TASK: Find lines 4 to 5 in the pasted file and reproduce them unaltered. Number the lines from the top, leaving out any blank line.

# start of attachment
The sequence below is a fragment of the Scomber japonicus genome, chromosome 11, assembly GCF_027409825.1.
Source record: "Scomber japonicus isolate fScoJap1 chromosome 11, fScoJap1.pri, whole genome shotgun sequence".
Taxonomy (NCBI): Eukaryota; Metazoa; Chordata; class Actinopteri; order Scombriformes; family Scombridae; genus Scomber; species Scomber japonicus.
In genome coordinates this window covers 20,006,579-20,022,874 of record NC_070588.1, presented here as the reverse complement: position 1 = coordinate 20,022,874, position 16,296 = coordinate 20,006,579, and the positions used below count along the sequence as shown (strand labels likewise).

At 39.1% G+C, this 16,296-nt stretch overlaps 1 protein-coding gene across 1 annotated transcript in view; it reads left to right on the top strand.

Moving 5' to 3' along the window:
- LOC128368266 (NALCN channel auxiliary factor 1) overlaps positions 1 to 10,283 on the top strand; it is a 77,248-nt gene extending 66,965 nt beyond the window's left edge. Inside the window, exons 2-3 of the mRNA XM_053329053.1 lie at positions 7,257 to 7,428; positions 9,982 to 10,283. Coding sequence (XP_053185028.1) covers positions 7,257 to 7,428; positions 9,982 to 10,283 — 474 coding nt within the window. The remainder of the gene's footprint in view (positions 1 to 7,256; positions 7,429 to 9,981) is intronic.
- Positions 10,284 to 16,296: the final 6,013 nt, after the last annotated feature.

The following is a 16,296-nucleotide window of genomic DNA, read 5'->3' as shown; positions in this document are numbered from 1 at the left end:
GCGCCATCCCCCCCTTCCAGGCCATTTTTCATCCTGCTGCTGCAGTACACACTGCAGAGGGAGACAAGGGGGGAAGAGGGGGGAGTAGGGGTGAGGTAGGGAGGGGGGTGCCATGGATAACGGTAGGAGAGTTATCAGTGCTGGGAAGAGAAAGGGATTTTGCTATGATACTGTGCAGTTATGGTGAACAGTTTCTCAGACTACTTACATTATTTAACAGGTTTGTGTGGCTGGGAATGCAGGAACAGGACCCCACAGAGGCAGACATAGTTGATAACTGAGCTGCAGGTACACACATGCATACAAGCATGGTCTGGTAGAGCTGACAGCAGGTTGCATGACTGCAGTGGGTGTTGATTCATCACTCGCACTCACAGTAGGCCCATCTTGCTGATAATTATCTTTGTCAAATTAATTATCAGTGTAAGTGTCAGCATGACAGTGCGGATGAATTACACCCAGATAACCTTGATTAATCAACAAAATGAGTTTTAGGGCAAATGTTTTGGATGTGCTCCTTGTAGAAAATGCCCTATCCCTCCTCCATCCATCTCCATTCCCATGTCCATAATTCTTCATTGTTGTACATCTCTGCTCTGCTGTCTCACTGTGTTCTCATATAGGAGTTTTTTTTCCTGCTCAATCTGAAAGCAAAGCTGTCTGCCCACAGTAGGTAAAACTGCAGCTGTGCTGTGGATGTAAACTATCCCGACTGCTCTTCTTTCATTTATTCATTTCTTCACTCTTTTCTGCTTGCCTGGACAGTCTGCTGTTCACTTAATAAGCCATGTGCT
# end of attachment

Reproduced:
In genome coordinates this window covers 20,006,579-20,022,874 of record NC_070588.1, presented here as the reverse complement: position 1 = coordinate 20,022,874, position 16,296 = coordinate 20,006,579, and the positions used below count along the sequence as shown (strand labels likewise).

At 39.1% G+C, this 16,296-nt stretch overlaps 1 protein-coding gene across 1 annotated transcript in view; it reads left to right on the top strand.